Doug: After all of that activity to begin the year, who could blame the Bullpen if they took a bit of a break in the spring? Yeah, I know they didn't, and what had gone down earlier would certainly have been a tough act to follow... Here you are, introduction-wise: Pluto (Thor #127), the Looter (Amazing Spider-Man #36), the John Romita Spidey try-out in Daredevil #16, the Collector in Avengers #28 (you know that's my favorite Avengers ish, if you've been hanging aorund here at all recently), and the premiere of a Golden Age reprint title, Fantasy Masterpieces. And oh yeah -- a cat named Wyatt Wingfoot showed up in FF #51.
Karen: Again - just a tremendous creative burst from Marvel. it just got better and better.
Doug: Summer at the Distinguished Competition featured the first comic book script of 14-year old Jim Shooter from Pittsburgh, Pennsylvania. Shooter spun a yarn of the Khund invasion while introducing four new characters to Legion of Super-Heroes lore: Karate Kid, Princess Projectra, Ferro Lad, and Nemesis Kid (guess which one turned out to be a traitor in the next issue?). All of this went down in Adventure Comics #346, cover-dated for July. That same month, the feature-length Batman movie was in theaters; don't forget the Bat Shark Repellant! August's Action Comics #340 saw the bow of the Parasite, by Shooter and artist Al Plastino, and in September Saturday mornings were made all the better with the premieres of The Adventure of Superboy and The New Adventures of Superman.
Karen: I still enjoy those early Shooter Legions. Those are the only Silver Age DCs I can really handle. It's probably because they're somewhat like Marvel comics.
Doug: I will go out on a limb and say that July-dated books were among the most important to Marvel's history, and their significance. Tales of Suspense #79 featured the first Silver Age appearance of the Red Skull; yes, he'd been appearing in flashback stories in TofS as well as Golden Age reprints in the aforementioned Fantasy Masterpieces. Stan and Jack decided to bring him into the present and make him a major player in not only Cap's stories, but also in the greater Marvel Universe. Fantastic Four #52 featured the first appearance of the Black Panther, comics' first Black super-hero. Although an African king and not an American, T'Challa's debut was nonetheless an envelope-pusher; another of Stan's stories of racial injustice involved the Sons of the Serpent the next month in the Avengers #32. In Amazing Spider-Man #39 Jazzy Johnny Romita took over the art chores from Steve Ditko after the latter exited the title due in part to creative differences with Stan over the secret ID of the Green Goblin. Well Stan won out, and in this issue the Goblin was revealed to be Norman Osborn, who also learned Spidey's secret ID. In minor developments, the Gladiator debuted in DD #18 and Lancer Books began to publish reprints of Marvel Comics in trade paperback editions. Klaw became a villain for the Black Panther and we learned of his origin in FF #53. In September, to close the summer months, some biggies were published when the Goblin's origin was revealed in ASM #40, and the Howlers got an origin in Sgt. Fury #34. Maybe the biggest Marvel news, pop culture-wise, though, was the premiere of Marvel Super-Heroes on television. Using art straight from the comics, vignettes featuring Captain America, Hulk, Iron Man, Thor, and Sub-Mariner were brought our heroes to the silver screen. As most of you know, these are readily available on YouTube, but no DVD release has been made available. I've never been able to figure that one out.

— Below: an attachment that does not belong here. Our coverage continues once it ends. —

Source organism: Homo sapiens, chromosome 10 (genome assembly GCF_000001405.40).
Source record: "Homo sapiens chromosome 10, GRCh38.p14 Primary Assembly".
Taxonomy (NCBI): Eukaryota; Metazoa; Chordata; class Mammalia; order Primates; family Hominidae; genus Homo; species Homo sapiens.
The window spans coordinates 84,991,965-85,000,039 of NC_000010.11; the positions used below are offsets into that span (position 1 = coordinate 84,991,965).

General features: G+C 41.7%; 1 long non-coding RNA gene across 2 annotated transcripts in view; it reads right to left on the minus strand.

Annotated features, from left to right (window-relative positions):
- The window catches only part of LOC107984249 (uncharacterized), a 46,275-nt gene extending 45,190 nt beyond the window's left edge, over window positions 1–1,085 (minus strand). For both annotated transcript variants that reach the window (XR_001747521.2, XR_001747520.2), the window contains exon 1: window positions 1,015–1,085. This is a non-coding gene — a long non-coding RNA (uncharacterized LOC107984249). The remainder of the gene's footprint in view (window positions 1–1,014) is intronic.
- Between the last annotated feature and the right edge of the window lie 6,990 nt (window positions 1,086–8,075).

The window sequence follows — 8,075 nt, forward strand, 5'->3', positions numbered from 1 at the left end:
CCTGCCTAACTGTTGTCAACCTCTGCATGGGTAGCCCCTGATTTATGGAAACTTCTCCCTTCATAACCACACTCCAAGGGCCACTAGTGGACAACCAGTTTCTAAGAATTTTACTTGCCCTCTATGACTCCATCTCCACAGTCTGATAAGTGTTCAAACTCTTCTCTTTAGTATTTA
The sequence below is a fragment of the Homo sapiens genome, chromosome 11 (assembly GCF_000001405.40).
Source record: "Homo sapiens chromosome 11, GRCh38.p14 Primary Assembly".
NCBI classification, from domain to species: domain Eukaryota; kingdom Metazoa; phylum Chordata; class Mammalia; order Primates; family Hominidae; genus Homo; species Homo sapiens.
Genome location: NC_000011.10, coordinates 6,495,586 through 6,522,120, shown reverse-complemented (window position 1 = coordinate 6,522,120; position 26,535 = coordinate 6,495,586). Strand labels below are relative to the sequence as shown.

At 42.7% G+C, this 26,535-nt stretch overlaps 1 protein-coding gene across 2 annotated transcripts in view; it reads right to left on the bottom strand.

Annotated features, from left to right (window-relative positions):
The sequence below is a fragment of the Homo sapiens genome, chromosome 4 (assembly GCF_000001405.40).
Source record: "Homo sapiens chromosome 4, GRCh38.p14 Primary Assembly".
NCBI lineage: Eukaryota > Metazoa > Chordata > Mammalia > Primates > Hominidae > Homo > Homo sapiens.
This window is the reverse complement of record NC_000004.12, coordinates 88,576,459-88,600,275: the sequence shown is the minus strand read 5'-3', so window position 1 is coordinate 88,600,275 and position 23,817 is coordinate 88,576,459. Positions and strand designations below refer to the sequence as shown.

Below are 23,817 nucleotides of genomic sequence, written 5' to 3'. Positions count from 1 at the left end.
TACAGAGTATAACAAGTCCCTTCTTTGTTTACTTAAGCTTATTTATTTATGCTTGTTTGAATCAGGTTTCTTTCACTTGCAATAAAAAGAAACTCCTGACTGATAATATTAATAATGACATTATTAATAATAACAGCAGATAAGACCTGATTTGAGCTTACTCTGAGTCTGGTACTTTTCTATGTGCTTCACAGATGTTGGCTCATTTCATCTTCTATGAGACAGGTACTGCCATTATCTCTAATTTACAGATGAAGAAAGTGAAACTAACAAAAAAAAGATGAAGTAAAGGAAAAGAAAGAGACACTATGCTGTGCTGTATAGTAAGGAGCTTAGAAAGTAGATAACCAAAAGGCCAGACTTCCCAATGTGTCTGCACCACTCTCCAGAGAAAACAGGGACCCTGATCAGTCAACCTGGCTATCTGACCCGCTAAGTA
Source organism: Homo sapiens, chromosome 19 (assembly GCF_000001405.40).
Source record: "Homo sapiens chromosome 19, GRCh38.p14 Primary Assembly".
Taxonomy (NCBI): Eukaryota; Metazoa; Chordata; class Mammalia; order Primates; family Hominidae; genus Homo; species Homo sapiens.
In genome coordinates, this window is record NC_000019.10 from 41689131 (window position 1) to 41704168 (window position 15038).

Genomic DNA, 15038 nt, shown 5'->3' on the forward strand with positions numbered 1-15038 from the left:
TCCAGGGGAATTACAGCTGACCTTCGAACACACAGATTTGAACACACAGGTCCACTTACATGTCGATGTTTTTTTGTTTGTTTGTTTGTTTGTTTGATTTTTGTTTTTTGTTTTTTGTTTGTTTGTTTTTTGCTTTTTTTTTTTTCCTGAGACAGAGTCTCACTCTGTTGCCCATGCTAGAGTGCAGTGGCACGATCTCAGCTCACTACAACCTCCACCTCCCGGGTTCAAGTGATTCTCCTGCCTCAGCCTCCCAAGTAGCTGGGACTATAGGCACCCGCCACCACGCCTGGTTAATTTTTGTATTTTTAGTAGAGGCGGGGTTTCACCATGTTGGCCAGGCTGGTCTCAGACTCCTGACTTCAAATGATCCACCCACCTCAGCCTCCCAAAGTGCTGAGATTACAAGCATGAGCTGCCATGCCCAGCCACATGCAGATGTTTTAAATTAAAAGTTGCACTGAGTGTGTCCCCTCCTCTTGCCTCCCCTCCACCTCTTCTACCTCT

Karen: I think the introduction of Black Panther was huge. Here was a black character who was not a side-kick or comic relief, but an actual super-hero, a genius, and a king to boot! The Sons of the Serpent storyline was a significant one, showing the 'realism' of the Marvel Universe, as it dealt with the civil rights issues that were facing the nation. Marvel comics just seemed more relevant. Oh, and I believe we also got introduced to Bill Foster in these issues, who would go on to become Black Goliath.
Doug: In regard to Foster, and the Living Laser (see below) -- I own the original art to Don Heck's 2/3 splash of the first in-comic appearance of the Laser (Avengers #34). It's "twice-up", meaning it's on much larger comic art paper than the now-standard 11x17. Pretty neat, as you can see some white-out from the inks, etc. Hank's pretty heroic on the page, as he's shielding Bill Foster from some blasts. Look it up -- you can see Foster's legs running off panel!
Doug: To close out the year, Barry Allen wed Iris West in November's Flash #165. He almost didn't pull it off, as Professor Zoom had imprisoned our hero -- it all worked out, and the wedding came off with Iris still not knowing Barry was the Flash. Lastly, in December Plastic Man #1 featured the DC debut of the former Quality Comics superstar. Interestingly, Plas had a try-out in House of Mystery #160 in the "Dial 'H'..." feature.
Karen: I've never gotten Plastic Man, or any of the stretchy heroes. My uncle had a few issues of Dial H for Hero which I read as a youngster and I really enjoyed the concept. What kid wouldn't like to have a magic dial that turns you into a super-hero?
Doug: And wrapping it up from Marvel, the Super-Adaptoid first menaced Cap in Tales of Suspense #82, while the Rhino crashed onto the scene in ASM #41. However, it was the very next issue of Spidey's mag that featured one of the most important character introductions when Mary Jane Watson was first shown. Of course, she'd appeared partially obstructed in previous issues, but John Romita gave us a last panel worthy of almost any surprise super-villain's last panel appearance (OK, not Galactus earlier this year). In FF Annual #4, Johnny Storm fought the Original Human Torch in a story involving the Mad Thinker. The Living Laser first fought the Avengers in Avengers #34 (see above), and Spidey tried to join that same team in ASM Annual #3.
Karen: That shot of Mary Jane has got to be one of the most famous comics shots ever. John Romita still strikes me as the best Silver Age cheesecake artist -his women are just gorgeous.